EFF policies threaten ANC's support base

JOHANNESBURG - The ANC’s support base is under threat from the EFF, according to two political analysts, who say the Economic Freedom Fighters’ pro-poor policies are likely to appeal to the masses.
At least 50,000 people attended the EFF’s manifesto launch at Mehlareng Stadium in Ekurhuleni on Saturday.
The party believes that by nationalising banks, mines and land, it can guarantee free education up to tertiary level.
The EFF says the current political system has failed to adequately address poverty, unemployment and inequality.
The party also believes that 60 percent state ownership of banks and mines can reverse this situation
What the EFF is proposing isn’t new. Norway has successfully nationalised its oil reserves. It’s used the revenue to provide free education, healthcare and pension for its citizens. The question is whether this could this be a viable option or South Africa.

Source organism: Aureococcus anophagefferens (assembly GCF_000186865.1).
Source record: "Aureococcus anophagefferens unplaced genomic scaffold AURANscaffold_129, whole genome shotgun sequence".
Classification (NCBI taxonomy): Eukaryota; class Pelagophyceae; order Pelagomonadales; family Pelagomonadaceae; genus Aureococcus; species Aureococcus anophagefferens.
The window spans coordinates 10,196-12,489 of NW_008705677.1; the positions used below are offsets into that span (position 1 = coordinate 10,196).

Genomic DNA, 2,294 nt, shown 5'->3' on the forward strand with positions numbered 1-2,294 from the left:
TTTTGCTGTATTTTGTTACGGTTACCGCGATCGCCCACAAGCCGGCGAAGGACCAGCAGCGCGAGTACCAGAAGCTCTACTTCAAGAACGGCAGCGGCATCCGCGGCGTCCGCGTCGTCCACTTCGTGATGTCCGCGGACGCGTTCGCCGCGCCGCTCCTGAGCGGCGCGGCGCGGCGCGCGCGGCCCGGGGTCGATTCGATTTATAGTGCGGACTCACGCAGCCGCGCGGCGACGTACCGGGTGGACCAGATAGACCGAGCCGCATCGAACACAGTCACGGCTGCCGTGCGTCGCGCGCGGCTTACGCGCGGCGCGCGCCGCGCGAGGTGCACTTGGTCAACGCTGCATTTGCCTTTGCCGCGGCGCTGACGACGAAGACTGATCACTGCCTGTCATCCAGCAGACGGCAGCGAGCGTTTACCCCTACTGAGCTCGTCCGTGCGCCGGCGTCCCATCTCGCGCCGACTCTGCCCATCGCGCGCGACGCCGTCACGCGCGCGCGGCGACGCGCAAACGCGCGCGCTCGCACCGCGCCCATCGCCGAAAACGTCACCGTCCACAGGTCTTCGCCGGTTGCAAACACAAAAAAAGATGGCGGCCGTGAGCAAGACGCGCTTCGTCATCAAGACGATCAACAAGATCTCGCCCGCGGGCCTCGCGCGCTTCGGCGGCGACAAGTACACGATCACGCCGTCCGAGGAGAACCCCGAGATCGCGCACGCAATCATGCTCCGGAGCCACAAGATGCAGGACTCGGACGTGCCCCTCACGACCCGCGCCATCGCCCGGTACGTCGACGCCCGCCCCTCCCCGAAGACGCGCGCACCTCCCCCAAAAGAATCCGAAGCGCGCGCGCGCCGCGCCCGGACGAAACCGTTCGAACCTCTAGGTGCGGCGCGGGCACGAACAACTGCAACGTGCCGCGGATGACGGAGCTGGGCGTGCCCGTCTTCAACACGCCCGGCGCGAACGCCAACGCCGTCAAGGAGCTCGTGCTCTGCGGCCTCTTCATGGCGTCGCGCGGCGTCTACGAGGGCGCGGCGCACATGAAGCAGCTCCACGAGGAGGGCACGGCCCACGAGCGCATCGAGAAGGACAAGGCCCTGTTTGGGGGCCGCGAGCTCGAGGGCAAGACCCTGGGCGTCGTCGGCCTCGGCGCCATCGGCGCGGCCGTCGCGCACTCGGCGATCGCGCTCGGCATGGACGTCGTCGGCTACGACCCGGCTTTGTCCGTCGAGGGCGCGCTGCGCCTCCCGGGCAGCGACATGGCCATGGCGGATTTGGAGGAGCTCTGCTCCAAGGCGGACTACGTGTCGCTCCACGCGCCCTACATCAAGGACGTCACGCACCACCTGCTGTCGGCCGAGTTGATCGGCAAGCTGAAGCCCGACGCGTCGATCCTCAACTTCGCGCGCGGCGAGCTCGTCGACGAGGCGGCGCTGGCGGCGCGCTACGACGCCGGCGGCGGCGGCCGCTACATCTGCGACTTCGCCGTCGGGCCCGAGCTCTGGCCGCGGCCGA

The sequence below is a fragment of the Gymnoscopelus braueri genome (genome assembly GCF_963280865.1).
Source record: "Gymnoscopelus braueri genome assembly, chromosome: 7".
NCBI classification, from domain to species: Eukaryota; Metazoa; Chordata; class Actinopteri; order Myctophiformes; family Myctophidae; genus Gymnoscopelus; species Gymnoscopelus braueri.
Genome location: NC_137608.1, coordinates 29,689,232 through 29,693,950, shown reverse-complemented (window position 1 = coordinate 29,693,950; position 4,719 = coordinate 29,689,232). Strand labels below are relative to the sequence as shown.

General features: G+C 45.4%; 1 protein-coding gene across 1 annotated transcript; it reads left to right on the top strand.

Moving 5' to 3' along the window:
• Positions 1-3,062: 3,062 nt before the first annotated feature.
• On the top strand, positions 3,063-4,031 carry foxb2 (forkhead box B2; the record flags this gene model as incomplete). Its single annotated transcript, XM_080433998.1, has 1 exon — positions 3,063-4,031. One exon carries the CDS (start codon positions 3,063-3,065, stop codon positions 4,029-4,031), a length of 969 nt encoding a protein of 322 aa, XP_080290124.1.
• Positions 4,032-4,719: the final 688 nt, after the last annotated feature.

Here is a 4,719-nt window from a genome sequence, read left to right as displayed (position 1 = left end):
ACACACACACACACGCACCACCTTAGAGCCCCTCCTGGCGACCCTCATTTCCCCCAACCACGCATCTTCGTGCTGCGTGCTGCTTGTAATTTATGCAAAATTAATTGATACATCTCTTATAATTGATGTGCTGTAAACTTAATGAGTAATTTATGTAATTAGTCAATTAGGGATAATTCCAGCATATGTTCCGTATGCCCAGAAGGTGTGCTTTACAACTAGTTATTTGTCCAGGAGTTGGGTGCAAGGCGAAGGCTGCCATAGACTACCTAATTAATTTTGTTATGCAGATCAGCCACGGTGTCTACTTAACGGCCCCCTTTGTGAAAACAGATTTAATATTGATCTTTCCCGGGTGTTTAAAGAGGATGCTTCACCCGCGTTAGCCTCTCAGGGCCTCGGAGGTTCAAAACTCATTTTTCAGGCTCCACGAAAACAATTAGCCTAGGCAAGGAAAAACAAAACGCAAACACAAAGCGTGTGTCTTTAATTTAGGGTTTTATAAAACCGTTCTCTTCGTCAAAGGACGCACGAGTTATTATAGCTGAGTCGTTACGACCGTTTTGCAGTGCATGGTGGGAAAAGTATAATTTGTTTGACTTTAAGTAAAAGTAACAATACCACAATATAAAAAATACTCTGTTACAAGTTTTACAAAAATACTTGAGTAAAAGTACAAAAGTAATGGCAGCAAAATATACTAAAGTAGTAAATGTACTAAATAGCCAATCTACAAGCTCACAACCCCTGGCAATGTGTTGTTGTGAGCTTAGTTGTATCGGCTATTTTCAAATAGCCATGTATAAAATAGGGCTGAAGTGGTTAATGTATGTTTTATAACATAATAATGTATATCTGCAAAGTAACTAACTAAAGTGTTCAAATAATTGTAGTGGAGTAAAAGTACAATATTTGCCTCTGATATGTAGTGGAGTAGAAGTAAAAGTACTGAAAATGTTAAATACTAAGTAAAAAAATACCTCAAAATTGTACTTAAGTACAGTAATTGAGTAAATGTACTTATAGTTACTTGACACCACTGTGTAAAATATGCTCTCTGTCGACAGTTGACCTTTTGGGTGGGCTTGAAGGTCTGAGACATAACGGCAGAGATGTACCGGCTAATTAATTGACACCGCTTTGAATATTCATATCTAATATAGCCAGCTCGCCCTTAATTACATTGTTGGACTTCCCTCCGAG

“It’s worked in Norway over a period of time, but also we need to note the distinction that South Africa has over Norway. I think the main concern in South Africa is the state’s capacity as well,” said political analyst Ralph Mathekga.  
There are also concerns that these policies will scare off potential investors.
“It worries me that a hasty programme of nationalisation could damage potentially viable industries and scare off foreign investors without providing an effective alternative in the form of a credible system of public ownership,” said political analyst Daryl Glaser.
The analysts believe that EFF leader Julius Malema will also battle to convince voters that his days of opulence, as seen while he was an ANC youth League member, are truly behind him.
“Mr Malema has lived a lavish lifestyle. He has no history of rejecting a lavish lifestyle until a point where he was in trouble with the law... until a point where we have seen him having a fallout with the ANC, the new saw him rejecting that lifestyle,” said Mathekga.
While the turnout at the manifesto launch was certainly impressive, it remains to be seen whether the EFF&39;s support will be converted into votes at the polls on May 7. 

Paid Content